On writing comics

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This weekend a fellow writer and friend emailed to say she’d gotten her first comic-writing contract, and did I have any thoughts/suggestions/advice/epiphanies, having written my own comic series. Indeed I did, and I’ve been vaguely meaning for ages to write those thoughts up, so she provided me with an opportunity to do so. So here’s what I learned about writing comics:

* turning the page is often a sign of a scene change. Not always, but it’s a good rule of thumb, and if you’re *going* to change scenes, it’s better to do it at a page turn than mid-page unless you can be very clever with your frames to show some kind of continuity leading into the new scene.

* Wally Woods 22 Panels That Always Work is probably something every comic writer, nevermind artist, should be given right away.

* Alan Moore is reputed to work within a 210 words per page format. More than that and the reader starts going “too many words” on a subconscious level. I have observed this in TAKE A CHANCE, where a couple pages were too dialog heavy and I went and counted and yeah, was like around 250 or something. More detail on that here.

* I go to a fair amount of trouble to describe panel layouts and angles and details. This is a technique I picked up from reading how Neil Gaiman wrote comics (and he apparently got it from Alan Moore). The important bit, really, is to end (or begin) the script with, “But if you have a better idea, go for it; you’re the artist, after all.”

* Story beats: I think this was maybe the most critical thing I realized while writing Chance. I was using 22 page scripts there, so basically you’re looking at, say, 11 scenes. Each scene became a story beat, to some degree, and I *really* had to get those figured out ahead of time before I started writing, because otherwise it got sloppy and out of control almost immediately. It’s like a mini-synopsis. “Page one: Intro. Page 2-3: Heroine in action on the streets. She meets a “helpful” powered hero who is embarrassed when he realizes she’s “one of them”–but she’s “NOT LIKE YOU.” Page 3-4: cut to Chance at her day job; use the words “NOT LIKE YOU” as her introductory phrase to keep continuity, so we know who the unmasked woman is. Backstory: Nila arrives with information about the man who killed Chance’s son.” And so on and so forth. Without the story beats I’d have lost my mind right off.

* Keep it simple. I did too many complicated things–too many frames per page (4-6 is good, up to 9 sometimes) a lot. I think it’s the novelist in me. That and the Bendis fan.

* Remember that the action in comics takes place between the frames. We’re just seeing still shots. Apparently it annoys the crap out of artists when a writer has an action and a reaction in the same frame. 🙂

* ALL CAPS usually emphasizes words in dialog bubbles or text boxes. On the finished page, those words end up slightly bolder.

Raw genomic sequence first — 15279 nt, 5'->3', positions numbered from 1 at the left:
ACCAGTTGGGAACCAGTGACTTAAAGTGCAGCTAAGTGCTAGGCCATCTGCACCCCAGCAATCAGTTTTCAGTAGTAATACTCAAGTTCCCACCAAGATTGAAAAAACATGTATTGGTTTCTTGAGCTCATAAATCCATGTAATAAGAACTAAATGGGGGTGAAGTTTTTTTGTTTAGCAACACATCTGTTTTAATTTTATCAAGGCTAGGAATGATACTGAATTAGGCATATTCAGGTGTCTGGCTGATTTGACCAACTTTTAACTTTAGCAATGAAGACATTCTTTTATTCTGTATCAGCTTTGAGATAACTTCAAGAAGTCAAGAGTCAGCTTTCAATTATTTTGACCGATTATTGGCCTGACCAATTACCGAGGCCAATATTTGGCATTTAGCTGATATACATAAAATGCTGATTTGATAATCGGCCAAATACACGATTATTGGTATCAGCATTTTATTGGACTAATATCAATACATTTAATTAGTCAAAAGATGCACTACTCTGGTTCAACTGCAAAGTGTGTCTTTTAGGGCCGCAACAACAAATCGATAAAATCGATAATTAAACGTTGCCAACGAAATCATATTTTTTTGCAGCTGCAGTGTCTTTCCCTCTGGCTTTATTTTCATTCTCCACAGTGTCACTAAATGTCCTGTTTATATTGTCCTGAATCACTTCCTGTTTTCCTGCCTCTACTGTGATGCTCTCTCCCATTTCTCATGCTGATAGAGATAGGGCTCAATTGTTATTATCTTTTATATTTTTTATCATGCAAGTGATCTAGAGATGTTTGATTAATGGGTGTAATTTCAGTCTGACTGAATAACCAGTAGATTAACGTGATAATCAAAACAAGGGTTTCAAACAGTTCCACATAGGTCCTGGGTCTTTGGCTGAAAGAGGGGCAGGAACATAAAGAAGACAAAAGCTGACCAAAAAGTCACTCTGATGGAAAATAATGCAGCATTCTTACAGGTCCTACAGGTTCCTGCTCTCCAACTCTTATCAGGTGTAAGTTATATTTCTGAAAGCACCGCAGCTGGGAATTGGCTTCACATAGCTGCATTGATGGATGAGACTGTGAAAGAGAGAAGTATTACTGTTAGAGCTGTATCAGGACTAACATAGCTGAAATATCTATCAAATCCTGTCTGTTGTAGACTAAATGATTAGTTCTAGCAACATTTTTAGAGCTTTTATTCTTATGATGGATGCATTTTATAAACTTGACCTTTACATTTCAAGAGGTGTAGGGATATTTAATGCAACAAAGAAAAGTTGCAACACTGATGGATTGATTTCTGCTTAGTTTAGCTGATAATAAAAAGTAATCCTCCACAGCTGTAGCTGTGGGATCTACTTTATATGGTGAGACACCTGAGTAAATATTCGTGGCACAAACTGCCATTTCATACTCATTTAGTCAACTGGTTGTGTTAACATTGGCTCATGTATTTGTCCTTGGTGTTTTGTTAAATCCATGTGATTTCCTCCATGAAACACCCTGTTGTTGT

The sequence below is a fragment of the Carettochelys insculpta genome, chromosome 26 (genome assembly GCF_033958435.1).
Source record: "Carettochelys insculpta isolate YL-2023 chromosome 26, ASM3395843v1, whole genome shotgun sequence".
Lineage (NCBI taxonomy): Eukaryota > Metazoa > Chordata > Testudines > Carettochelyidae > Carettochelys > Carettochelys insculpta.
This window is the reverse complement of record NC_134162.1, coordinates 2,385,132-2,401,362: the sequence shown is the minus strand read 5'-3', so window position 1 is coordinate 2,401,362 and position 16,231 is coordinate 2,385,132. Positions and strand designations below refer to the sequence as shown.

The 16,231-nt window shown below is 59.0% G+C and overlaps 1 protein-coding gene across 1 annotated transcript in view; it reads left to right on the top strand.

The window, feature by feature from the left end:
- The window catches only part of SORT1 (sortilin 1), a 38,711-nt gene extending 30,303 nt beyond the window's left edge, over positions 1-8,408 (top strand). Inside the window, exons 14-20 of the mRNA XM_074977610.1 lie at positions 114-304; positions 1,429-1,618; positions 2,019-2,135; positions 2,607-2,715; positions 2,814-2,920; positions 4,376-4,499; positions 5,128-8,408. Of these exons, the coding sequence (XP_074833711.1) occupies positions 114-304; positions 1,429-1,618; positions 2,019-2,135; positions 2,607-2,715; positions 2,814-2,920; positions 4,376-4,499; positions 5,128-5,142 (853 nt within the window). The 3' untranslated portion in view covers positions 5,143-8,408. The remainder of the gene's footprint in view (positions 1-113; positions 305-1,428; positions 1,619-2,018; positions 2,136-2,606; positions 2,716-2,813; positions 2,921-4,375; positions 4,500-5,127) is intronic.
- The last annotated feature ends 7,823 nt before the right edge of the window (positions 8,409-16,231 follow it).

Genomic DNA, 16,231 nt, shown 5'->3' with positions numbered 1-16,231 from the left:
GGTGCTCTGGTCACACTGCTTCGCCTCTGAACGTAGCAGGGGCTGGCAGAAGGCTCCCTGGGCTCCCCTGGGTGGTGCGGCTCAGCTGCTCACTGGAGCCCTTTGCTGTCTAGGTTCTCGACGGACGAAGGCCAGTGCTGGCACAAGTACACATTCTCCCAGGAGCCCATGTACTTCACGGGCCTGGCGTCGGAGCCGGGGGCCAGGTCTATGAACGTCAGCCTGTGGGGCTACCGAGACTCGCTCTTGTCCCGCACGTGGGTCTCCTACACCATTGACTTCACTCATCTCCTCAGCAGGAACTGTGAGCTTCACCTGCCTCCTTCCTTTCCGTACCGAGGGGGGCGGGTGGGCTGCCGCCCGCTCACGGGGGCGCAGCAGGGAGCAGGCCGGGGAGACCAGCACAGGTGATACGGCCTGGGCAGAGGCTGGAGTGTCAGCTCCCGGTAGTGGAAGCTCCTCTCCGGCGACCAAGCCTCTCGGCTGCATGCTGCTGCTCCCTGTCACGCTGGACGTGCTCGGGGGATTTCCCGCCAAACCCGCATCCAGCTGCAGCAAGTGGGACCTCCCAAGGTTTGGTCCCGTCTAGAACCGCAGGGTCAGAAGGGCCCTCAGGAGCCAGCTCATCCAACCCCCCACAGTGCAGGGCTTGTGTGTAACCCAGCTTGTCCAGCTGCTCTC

* Don’t forget color, light and time notes for the colorist. Separate them out, because a colorist won’t necessarily notice them in the body of a description. So a page might say “COLORIST’S NOTES: this scene takes place during sunset” at the head, or “Grey rainy day” or “night shot” or whatever. I forgot those a lot.

* If you have ideas on where the text/word balloons should go, put those into the header: TEXT BOX (upper right): sorts of things. It may help the artist laying out the page. (or he might ignore you entirely. Nevermind that detail. :))

* I found it helpful to write most of a page’s dialog before I started trying to script the images. It gave me a flow chart for the page, by telling me kind of how much information was going to get dumped, and then I could work with that in how many panels I needed and things. I’d often get halfway through a page of dialog and then find myself going back and starting to write in the images, but it got me started. And it helped me not forget clever lines. 🙂

So there you go. Those are helpful things I learned while writing Chance.

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5 comments to On writing comics

  • Catie, I have several writer pals who have comic-writing deals. Listening to them describe the writing style made it seem somewhat daunting. The way you lay it out makes it a lot clearer. Still daunting, mind you, but clearer, especialy the last bit about finishing dialogue first to give a structure to it. I like. And I am impressed.

  • It gets less daunting once you’ve done it a few times, like any writing process. And there are a ton of things I picked up from screenwriting classes and reading Nat Gertler’s PANEL ONE, which is a book about how to write comics, but most of what’s on this list seemed to be stuff I figured out through trial and error. Adventures In Writing! 🙂

  • Wow. I don’t write comics but I suddenly feel like I could after this post! Fascinating.

  • When I looked into writing comics it looked very much like writing a film script with all the angles and shot types added in already. Like a director’s shooting script. Oddly, it was what got me to start writing film scripts, because I had this idea for a comic and I started looking into it. Once I started structuring it I realized that it could work for a film script as well, so I started working it up for film instead and found I liked writing for film. It’s fun because I’m a visual person and I can already see the scene in my head, including angles and shots.

  • Liz

    Thanks for this post, genuinely helpful and interesting.

    I’ve been toying with writing a script for a comic for a while now and I’ve got a copy of “Writing for Animation, Comics and Games” by Christy Marx and it’s a huge help.